loop invariant motion : 0.14 ( 0%) usr 0.01 ( 1%) sys 0.14 ( 0%) wall 148 kB ( 0%) ggc
loop unswitching : 15.44 (30%) usr 0.02 ( 3%) sys 15.48 (29%) wall 0 kB ( 0%) ggc
TOTAL : 52.26 0.73 52.99 456534 kB
so finally a RTL unswitching slowness ;)
(In reply to Richard Biener from comment #7)
> Fixing this DF issue get's us down to
> loop invariant motion : 0.14 ( 0%) usr 0.01 ( 1%) sys 0.14 ( 0%)
> wall 148 kB ( 0%) ggc
> loop unswitching : 15.44 (30%) usr 0.02 ( 3%) sys 15.48 (29%)
> wall 0 kB ( 0%) ggc
> TOTAL : 52.26 0.73 52.99
> 456534 kB
> so finally a RTL unswitching slowness ;)
Fixing the same issue in loop-iv.c fixes that, too.
loop invariant motion : 0.18 ( 0%) usr 0.00 ( 0%) sys 0.16 ( 0%) wall 148 kB ( 0%) ggc
loop unswitching : 0.01 ( 0%) usr 0.00 ( 0%) sys 0.01 ( 0%) wall 0 kB ( 0%) ggc
TOTAL : 37.14 0.67 37.80 456534 kB
Date: Fri Jan 17 10:47:59 2014
New Revision: 206702
2014-01-17 Richard Biener <firstname.lastname@example.org>
* df.h (df_analyze_loop): Declare.
* df-core.c: Include cfgloop.h.
(df_analyze_1): Split out main part of df_analyze.
(loop_inverted_post_order_compute): New function.
(df_analyze_loop): New function avoiding whole-function
* loop-invariant.c (find_defs): Use df_analyze_loop.
* loop-iv.c (iv_analysis_loop_init): Use df_analyze_loop.
the profile at -O3 is mostly flat, worst offender is LRA hard-reg assignment
which may also contribute to the high DF time.
Execution times (seconds)
phase opt and generate : 41.00 (100%) usr 0.68 (94%) sys 41.75 (100%) wall 451991 kB (99%) ggc
df reaching defs : 5.87 (14%) usr 0.03 ( 4%) sys 5.82 (14%) wall 0 kB ( 0%) ggc
dominance frontiers : 2.52 ( 6%) usr 0.00 ( 0%) sys 2.51 ( 6%) wall 0 kB ( 0%) ggc
LRA hard reg assignment : 4.94 (12%) usr 0.04 ( 6%) sys 4.96 (12%) wall 0 kB ( 0%) ggc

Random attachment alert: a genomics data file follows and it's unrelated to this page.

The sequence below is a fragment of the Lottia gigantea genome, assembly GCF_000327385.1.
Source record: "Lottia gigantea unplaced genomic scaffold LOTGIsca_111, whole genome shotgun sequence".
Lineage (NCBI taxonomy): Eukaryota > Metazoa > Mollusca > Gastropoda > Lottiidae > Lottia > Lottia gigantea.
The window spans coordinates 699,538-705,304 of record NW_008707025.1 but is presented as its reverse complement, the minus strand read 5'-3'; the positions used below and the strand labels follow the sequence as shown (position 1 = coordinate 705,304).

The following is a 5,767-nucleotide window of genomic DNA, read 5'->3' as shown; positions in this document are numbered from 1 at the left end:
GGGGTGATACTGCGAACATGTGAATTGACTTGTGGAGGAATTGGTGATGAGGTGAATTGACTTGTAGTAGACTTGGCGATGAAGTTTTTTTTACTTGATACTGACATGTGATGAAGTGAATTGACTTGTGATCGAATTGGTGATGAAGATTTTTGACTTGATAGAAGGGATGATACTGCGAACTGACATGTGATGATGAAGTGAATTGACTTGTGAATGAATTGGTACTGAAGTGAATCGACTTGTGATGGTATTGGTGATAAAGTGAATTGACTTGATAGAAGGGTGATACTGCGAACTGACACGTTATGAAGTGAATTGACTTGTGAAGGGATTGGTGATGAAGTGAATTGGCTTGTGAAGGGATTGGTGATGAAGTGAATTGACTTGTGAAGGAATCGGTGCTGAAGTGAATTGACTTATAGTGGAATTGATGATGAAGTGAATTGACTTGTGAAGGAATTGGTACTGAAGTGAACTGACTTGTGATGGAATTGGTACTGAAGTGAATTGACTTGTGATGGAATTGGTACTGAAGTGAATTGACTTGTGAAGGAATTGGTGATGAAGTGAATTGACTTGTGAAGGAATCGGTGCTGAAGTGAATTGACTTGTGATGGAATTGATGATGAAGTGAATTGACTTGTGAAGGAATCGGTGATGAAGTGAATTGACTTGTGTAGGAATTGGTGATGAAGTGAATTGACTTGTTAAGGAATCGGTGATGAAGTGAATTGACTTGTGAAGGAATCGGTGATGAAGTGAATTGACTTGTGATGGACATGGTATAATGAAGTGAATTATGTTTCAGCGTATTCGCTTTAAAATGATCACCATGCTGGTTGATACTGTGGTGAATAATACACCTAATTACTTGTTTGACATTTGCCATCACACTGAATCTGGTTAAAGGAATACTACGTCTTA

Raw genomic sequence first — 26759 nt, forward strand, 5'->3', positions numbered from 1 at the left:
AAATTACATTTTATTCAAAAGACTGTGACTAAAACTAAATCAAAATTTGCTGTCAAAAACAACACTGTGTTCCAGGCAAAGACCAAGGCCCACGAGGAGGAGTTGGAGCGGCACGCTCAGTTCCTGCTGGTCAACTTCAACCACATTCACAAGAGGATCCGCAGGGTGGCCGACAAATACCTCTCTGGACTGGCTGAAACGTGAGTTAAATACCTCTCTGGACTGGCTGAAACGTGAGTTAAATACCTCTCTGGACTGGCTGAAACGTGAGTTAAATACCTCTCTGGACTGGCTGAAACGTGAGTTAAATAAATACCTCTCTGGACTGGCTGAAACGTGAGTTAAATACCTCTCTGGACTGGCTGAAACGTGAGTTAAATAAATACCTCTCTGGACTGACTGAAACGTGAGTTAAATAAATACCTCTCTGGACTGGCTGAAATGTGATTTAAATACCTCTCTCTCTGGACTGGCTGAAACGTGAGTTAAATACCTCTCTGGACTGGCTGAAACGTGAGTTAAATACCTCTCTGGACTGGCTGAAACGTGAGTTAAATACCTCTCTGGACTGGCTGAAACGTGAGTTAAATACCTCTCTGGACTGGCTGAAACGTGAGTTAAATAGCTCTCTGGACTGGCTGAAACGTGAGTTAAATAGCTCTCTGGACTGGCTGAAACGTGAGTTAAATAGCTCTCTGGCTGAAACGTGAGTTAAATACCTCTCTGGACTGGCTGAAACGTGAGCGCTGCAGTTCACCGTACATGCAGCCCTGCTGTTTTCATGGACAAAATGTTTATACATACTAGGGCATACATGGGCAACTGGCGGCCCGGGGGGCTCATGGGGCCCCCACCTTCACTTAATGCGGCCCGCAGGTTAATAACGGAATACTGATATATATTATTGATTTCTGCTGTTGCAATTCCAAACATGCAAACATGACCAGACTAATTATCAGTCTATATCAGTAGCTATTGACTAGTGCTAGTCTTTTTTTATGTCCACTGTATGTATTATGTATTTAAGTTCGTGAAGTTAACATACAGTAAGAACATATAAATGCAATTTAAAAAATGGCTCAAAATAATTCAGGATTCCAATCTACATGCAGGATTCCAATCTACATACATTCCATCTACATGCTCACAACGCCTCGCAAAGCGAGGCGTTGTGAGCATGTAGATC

TOTAL : 41.05 0.72 41.84 456534 kB
It's now a RA issue, I'm out of here (though I'd even consider closing this
as fixed - I've added the testcase to daily monitoring).
With recent gcc:
no -O flag: 2 seconds
-O2: 24 seconds
-O3: 247 seconds
I'll have a look at -ftime-report.
Also look at gcc.opensuse.org/ in the c++bench "random" part. At -O2 it shows
df live&initialized regs: 12.12 (31%) usr
backwards jump threading: 6.44 (17%) usr
the backwards jump threading thing is new. Jeff?
At -O3 it runs OOM on vangelis, czerny reports 3.9GB memory use and besides the
load CSE after reload : 120.58 (70%) usr
I try to add most "interesting" compile-time/memory-use testcases to the
C++ tester "random" part so we can track time-report / memory usage issues
I think I've seen the load CSE after reload issue elsewhere, too.
Actually CCing Jeff now -- see last comment, backward jump-threading compile-time hog at -O2.
(In reply to David Binderman from comment #12)
> With recent gcc:
> no -O flag: 2 seconds
> -O2: 24 seconds
> -O3: 247 seconds
Those numbers for a version of trunk gcc with lots of checking.
Without checking, I get gcc trunk with -O3 in 4 mins 56 seconds
and release gcc 7.1.1 in 3 minutes 38 seconds, so it still looks like it's
From -ftime-report on trunk gcc with -O3:
$ grep "([0-9][0-9]\%) usr" report.out
df live&initialized regs: 45.04 (16%) usr 0.06 ( 2%) sys 45.74 (15%) wall 0 kB ( 0%) ggc
load CSE after reload : 174.76 (60%) usr 0.07 ( 2%) sys 176.23 (60%) wall 10 kB ( 0%) ggc
So I think that confirms what Richard is seeing.